10. I took a lengthy pencil/paper Myers-Briggs assessment in college and came out to be an ES/NFJ (the S and N were almost equal for me). But as I’ve gotten older, I realized I MUST HAVE BEEN LYING TO MYSELF b/c there is NOTHING I appreciate more than some good ole peace and quiet. With 3 kids, it’s hard to come by….

  11. I’m an INTJ and definitely on the introvert side. I love my time with people and I miss it if I don’t get it (but I don’t really miss it until the third day of not talking to anyone), but I need solid alone time. I do my best thinking while reading a book, and I decompress by watching tv.

  12. hey!! I’m an ISTJ and in total LOVE with the Myers Briggs. Have you read Please Understand Me II?? It will change your world! I read it out loud to my husband because everyone should be in the know :) Im also a borderline I/E but definitely an I at the end of the day. With a husband who works from home and a baby I never feel alone. But if there is ever an opportunity to be home alone, oh my word the joy!!!! just to be alone, eat, watch movies, order take in…’s exactly what i need to feel myself again.

  13. I am positive that I am an extroverted introvert. Or an introverted experiment.
    Shoot. I don’t know what I am. I’m the only person I know who has ever flunked a personality test (I am not making that up. The one with the four temperaments: choleric, melancholy, phlegmatic, sanguine? Well, apparently my score showed I was a mix of temperaments you can’t even mix.). And now I’ve just aired my weirdness for all the world to see. Which is making me feel introverted so I’m just going to go now.

    • Good grief! I meant introverted extrovert.

    • I am a personality test flunkee as well—-I HATE these tests. they stress me out to no end, and that should say something about me. I take the tests with a mindset that there must be one “right” answer and my mind tries to find the “right’ answer, not what I “feel” is the right answer for “me”.

  14. Most definitely an I! My ex-husband was an E and we really weren’t good for each other because he just DID NOT understand the concept that I liked to spend large quantities if time at home being quiet. The thought of going out every night of the week was awful. I like spending time with friends and family but desperately need time to myself on a regular basis. Holing up in my craft room for a while, bubble bath with a good book, going for a jog outside, just sitting around and relaxing in a relatively quiet house all equal bliss. Well, maybe not the jog ;)

  15. I’m an ISTJ, and I’m the I-est Introvert possible — I don’t think I answered ANY of the questions as an extrovert would have. My idea of the perfect weekend is one in which I don’t go ANYWHERE except church. My extroverted friends think that is CRAZY!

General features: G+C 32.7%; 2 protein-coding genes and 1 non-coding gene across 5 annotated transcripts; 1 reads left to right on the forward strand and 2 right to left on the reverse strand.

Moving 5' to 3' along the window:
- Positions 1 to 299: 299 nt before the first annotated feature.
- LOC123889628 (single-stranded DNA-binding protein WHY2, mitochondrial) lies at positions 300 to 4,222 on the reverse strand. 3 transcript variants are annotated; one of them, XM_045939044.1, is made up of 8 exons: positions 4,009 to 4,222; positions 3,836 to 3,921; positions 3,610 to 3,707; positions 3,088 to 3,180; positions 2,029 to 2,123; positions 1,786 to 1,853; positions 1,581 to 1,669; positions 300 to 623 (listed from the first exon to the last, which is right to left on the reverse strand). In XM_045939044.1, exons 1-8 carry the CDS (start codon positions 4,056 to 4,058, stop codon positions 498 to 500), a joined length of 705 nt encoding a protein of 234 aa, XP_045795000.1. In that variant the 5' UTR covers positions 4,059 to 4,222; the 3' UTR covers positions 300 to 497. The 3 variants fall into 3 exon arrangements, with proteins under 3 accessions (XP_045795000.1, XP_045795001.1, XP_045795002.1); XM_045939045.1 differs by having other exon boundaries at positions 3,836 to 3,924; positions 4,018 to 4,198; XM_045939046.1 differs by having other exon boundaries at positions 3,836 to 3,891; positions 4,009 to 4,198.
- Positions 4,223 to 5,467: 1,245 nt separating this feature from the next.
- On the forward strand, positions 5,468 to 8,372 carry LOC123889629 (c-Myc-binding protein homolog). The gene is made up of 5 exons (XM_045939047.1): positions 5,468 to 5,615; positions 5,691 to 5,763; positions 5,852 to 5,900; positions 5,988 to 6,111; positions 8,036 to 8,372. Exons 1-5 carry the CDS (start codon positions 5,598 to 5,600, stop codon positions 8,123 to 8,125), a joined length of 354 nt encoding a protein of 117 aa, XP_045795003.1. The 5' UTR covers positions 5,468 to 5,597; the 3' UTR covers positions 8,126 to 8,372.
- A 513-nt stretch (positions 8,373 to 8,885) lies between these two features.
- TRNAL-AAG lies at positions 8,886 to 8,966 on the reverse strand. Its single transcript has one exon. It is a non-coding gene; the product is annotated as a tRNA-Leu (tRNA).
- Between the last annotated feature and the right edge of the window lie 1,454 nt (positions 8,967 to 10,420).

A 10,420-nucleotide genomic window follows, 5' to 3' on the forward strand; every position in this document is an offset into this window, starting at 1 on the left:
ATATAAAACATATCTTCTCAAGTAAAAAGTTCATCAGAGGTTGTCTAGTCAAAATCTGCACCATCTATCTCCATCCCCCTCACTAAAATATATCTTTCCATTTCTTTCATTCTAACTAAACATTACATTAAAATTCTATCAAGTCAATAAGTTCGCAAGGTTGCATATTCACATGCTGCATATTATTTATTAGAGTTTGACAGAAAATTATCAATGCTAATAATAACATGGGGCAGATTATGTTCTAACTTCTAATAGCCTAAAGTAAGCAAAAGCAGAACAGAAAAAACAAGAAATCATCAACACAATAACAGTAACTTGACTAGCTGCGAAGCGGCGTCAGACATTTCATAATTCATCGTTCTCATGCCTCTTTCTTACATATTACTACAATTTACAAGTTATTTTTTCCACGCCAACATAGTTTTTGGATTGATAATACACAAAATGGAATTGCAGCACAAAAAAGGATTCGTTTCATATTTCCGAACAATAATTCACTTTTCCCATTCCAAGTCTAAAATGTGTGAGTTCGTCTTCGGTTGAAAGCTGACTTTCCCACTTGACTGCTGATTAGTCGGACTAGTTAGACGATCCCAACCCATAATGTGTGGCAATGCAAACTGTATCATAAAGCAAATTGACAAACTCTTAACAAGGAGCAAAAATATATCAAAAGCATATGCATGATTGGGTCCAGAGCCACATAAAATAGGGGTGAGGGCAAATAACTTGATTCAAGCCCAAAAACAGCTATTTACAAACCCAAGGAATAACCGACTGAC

• I’m an ISTJ as well and a whole weekend alone is my idea of heaven. I could go a whole weekend and not talk to anyone and be content and recharged on Monday. The hard part is I come from a huge family so there is always some get together with masses of people and I always feel obligated to go. When I tell people that I’m an Introvert they equate it with being shy. Yes I am shy, but one isn’t necessarily related to the other. Because I have to be a bit of an extrovert in my job (I play the role very well), I cherish the times when I can be alone and recharge.

      • Cyndie in Ohio says:

        Hey, I’m an ISTJ too, but I am not a shy person. My mother is an ESTP and she was always trying to get me to be extroverted like her. I was so happy when I found out my personality type, it was a huge relief because I thought something was very wrong with me, well that may be true :-), but now I understand myself better and my husband (INTJ) and kids. I think us Introverts are the minority but now that I know what’s normal for me, it’s ok.

    • I’m right there with you Tricia! I think I’m ISFP and I usually call myself an Introvert with a capital I. The S and F part of my test were closer to borderline, but I was 100% introvert.
      I have a friend who always says she doesn’t see the introvert in me, basically because I talk to people. I said I was an introvert, not shy and completely anti-social. lol I had to spend time in the middle of a very talkative group at work today, and I am LOVING being alone in a room with a computer right now.
      I highly recommend the book, “Quiet: The Power of Introverts in a World that Can’t Stop Talking.” I feel so validated after reading it…like other people out there “get it” and I’m not completely abnormal.

  16. I am also a borderline introvert/extrovert. I do love a good social gathering, but I start to get a headache by the end of most events. I am a fan of going into a near comatose state to recharge my batteries. My husband is a power-napper and he has always been amazed at my ability to take such long naps. Curling up with my heating pad and something to read is also my happy place when I can’t take a nap. I also like ear plugs…because I have 3 small kids who are not prone to quietness. :)